Because of the unsanitary nature of a sewer backup in the home, it is essential that all affected areas where the backup occurred be cleaned and disinfected as soon as possible. Generally, small household items that are affected or exposed to the sewage should be discarded. It is important to make a list of discarded items, and if possible, provide photographs or video for insurance purposes.

All affected appliances should be inspected prior to putting them
back into operation.

We recommend an immediate thorough sanitized cleanup of your
affected property.

Many private companies can handle the cleanup for you. Check the yellow pages under the listing “Fire and Water Damage Restoration.” Some companies will also inspect and repair major appliances (furnaces, water heaters, washers and dryers). If a private company is contracted to do cleaning and/or restoration, be sure to keep all receipts for insurance purposes.

If you chose to cleanup your property yourself, the following Information is provided as a recommendation to assist with your cleanup efforts:

• Potential health and safety hazards must be identified and eliminated prior to implementing cleaning or restoration procedures. Before entering the affected area the potential for electrical shock hazards and gas leaks must be assessed.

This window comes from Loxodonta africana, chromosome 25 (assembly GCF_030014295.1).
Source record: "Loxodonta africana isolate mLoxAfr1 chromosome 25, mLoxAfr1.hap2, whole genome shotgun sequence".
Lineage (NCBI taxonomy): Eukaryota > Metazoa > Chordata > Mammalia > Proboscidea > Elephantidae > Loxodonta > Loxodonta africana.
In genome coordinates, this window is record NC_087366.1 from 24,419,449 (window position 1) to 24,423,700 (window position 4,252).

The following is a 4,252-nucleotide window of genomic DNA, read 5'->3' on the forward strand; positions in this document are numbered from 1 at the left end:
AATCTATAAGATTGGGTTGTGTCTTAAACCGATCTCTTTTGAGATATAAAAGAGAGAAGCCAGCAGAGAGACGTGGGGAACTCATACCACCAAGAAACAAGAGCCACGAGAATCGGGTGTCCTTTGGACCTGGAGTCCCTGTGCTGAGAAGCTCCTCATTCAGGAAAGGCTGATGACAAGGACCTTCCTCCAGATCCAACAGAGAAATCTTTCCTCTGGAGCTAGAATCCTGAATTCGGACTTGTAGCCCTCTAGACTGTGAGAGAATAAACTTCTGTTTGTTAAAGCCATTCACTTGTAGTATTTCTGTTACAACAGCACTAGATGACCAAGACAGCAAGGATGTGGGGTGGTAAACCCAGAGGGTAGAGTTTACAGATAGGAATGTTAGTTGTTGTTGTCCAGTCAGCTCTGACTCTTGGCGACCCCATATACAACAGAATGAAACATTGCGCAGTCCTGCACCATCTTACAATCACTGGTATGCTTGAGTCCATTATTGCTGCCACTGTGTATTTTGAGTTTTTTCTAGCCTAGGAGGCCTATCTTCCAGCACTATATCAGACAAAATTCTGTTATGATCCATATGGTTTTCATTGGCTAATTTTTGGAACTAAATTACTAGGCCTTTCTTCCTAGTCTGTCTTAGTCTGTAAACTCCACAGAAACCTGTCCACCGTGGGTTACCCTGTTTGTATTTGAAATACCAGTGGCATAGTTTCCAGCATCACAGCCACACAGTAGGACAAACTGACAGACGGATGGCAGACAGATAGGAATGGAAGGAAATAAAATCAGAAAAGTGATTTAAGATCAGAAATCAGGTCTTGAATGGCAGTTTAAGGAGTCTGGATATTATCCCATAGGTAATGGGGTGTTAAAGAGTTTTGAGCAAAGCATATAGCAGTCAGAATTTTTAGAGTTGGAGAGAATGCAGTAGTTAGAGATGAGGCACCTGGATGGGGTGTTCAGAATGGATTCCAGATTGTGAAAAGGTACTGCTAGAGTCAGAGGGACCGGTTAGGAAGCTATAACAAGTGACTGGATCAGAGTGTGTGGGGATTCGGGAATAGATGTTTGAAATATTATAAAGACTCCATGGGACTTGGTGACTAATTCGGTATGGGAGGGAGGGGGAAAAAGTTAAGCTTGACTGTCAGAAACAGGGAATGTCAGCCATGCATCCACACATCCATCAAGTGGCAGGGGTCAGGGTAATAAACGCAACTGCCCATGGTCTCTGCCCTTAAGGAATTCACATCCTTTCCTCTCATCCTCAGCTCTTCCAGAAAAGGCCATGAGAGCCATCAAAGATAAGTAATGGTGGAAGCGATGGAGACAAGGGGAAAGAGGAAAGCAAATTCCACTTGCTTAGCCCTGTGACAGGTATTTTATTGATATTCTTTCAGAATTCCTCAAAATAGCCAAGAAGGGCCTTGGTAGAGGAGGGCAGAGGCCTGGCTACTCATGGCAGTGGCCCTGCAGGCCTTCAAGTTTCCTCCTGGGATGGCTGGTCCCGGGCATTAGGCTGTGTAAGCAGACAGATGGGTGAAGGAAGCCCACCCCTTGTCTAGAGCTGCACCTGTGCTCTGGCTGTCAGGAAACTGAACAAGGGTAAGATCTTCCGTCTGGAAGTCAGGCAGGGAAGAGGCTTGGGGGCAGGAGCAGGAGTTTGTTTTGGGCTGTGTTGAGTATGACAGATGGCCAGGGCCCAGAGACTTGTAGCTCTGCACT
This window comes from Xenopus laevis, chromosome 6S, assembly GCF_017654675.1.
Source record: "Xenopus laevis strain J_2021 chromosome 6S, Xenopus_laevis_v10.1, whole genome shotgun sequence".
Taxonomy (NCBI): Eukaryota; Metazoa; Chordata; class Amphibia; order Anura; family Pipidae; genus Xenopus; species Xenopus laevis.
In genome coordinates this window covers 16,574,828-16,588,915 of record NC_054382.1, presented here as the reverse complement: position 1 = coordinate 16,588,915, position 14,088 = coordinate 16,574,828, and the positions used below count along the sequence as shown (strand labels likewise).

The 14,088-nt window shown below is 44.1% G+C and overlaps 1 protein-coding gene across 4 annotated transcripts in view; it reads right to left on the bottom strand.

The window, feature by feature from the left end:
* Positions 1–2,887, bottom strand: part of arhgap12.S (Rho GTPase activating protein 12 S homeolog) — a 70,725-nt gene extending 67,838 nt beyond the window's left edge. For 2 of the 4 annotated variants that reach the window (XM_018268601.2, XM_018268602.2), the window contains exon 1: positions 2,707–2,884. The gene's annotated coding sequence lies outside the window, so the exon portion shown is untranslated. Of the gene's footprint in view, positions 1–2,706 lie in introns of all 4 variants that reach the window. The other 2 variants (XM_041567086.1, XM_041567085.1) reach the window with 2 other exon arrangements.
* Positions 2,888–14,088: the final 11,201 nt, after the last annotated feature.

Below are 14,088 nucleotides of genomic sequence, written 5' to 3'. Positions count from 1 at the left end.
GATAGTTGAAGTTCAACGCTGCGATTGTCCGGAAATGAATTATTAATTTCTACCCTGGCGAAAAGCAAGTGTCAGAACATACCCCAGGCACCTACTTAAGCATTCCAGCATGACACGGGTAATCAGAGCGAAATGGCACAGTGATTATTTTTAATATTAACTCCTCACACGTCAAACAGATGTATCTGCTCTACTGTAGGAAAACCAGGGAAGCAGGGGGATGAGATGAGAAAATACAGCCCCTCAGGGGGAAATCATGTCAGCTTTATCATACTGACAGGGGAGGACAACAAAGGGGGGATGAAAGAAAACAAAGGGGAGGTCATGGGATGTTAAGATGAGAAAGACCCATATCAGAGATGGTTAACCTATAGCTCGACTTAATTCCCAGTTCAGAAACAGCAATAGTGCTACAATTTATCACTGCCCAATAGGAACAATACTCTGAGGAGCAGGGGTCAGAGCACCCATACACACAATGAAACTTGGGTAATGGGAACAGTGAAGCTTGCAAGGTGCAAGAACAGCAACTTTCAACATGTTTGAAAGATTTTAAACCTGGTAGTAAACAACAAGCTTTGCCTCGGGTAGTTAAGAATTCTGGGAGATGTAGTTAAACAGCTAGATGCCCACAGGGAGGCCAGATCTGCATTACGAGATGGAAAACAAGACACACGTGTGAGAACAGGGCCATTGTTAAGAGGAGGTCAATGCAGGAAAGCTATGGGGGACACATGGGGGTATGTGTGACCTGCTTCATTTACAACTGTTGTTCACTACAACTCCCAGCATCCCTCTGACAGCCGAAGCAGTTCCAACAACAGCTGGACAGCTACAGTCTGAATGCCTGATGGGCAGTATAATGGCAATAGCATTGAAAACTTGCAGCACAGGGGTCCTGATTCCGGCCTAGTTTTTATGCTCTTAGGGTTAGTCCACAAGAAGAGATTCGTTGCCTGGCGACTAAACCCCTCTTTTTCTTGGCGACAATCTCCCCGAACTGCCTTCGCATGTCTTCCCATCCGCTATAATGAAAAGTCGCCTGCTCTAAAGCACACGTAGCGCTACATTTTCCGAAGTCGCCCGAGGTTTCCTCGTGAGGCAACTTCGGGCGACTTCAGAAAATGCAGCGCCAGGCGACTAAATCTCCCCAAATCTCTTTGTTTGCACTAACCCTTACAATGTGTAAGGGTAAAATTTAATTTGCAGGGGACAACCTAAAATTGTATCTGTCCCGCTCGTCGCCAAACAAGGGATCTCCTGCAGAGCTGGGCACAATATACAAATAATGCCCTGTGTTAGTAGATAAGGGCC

• Wear protective clothing such as rubber boots, gloves and eye protection during cleanup and removal. To remove gloves, turn them inside out, without touching the contaminated exterior. Dispose of them properly.

• Treat all water soaked surfaces, furnishings and items as contaminated until properly cleaned &sanitized.

• Do not use any electrical equipment while standing in water.

• Wet-vacuum to remove spillage.

• Operate wet vacuums only when plugged into a ground fault circuit interrupter or ground fault equipped outlet.

• Remove and discard carpet and steam clean or discard drapes.

• Remove and discard upholstered furniture and porous wood furniture stained by sewage.

• Discard or properly wash and disinfect toys, clothing and other contaminated objects.

• Sanitize and clean hardwood furniture, then thoroughly wipe, dry and apply an oil based wood polish.

• Ventilate the affected area with floor fans and a dehumidifier, if available, to properly dry the area. If it has not been directly contacted by water, activate the building’s heating, ventilation and doors when conditions are favorable.